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🥩 Mushroom protein could halve deforestation

🥩 Mushroom protein could halve deforestation

If we'd replace some of the beef we currently eat with mushroom protein, we'd reduce carbon dioxide emissions and halve deforestation by 2050.

Kent Olofsson
Kent Olofsson

Animal protein such as meat and dairy products account for a significant proportion of total greenhouse gas emissions. One reason for this is that we consume much more protein, in the form of feed, than we get from the animal. Researchers from the Swedish University of Agricultural Sciences, SLU, estimate that only five percent of the protein that a cow has eaten during its lifetime remains as meat at slaughter.

A much more environmentally friendly source of protein is mushroom protein, mycoprotein, which is found in a number of different food products today. One problem is that many people like meat and don't want to stop eating it.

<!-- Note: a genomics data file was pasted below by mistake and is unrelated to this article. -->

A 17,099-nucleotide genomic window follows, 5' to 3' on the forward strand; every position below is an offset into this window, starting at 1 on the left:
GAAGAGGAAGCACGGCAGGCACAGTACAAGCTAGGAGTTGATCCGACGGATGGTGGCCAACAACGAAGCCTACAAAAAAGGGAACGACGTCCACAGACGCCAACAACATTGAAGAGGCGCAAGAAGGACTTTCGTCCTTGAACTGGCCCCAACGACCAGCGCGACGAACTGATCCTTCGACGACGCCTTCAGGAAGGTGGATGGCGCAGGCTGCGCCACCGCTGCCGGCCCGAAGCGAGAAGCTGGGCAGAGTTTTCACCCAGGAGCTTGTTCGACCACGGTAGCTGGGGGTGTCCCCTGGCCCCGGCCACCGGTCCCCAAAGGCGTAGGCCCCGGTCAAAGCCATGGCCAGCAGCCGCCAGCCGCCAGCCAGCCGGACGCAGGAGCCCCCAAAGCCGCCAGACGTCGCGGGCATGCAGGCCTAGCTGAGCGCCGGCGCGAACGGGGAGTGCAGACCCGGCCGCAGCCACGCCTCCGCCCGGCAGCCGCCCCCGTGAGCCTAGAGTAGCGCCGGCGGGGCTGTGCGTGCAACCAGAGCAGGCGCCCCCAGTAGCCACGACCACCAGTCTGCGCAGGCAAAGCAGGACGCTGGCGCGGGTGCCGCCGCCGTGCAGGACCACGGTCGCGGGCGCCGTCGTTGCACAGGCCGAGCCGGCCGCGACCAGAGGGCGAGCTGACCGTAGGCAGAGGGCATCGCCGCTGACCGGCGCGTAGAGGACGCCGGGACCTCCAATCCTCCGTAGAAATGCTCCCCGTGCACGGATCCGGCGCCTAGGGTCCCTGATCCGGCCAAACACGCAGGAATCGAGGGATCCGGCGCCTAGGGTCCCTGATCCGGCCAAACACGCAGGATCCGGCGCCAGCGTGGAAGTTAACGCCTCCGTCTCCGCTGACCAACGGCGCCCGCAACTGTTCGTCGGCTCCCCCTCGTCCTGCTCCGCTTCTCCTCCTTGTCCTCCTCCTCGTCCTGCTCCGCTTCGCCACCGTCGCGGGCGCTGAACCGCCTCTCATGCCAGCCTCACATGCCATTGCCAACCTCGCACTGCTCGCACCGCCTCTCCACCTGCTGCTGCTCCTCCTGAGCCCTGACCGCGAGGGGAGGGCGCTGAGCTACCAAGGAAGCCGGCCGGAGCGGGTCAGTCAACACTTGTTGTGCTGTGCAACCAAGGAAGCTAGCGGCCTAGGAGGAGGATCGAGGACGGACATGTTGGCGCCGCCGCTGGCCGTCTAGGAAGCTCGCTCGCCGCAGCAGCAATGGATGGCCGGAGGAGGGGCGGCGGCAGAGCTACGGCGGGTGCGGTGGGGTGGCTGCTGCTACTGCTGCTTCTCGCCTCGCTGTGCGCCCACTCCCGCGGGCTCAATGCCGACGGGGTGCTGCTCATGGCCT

But now researchers at the Swedish University of Agricultural Sciences, SLU, and the Potsdam Institute for Climate Impact Research, PIK, have calculated how much meat we have to replace with mushroom protein in order for it to have a noticeable effect. It turns out that we can continue to eat quite a lot of beef and still have a clear positive impact.

"We found that if we per capita replace 20 percent of the beef by 2050, the annual deforestation and carbon dioxide emissions will be halved compared to if we continue as today", says Florian Humpenöder, researcher at PIK, in a press release.

If we completely stopped eating beef, of course, the environmental impact would decrease even more, but it is doubtful whether this is a realistic goal.

"It turned out that you do not have to stop eating beef altogether to be able to achieve noticeable effects already in 2050. This is good news, because a radical change in our eating habits can be difficult to achieve within the same time period", says SLU researcher Tomas Linder, who is the research group's expert on the nutritional needs of microorganisms.

Read the full study here.

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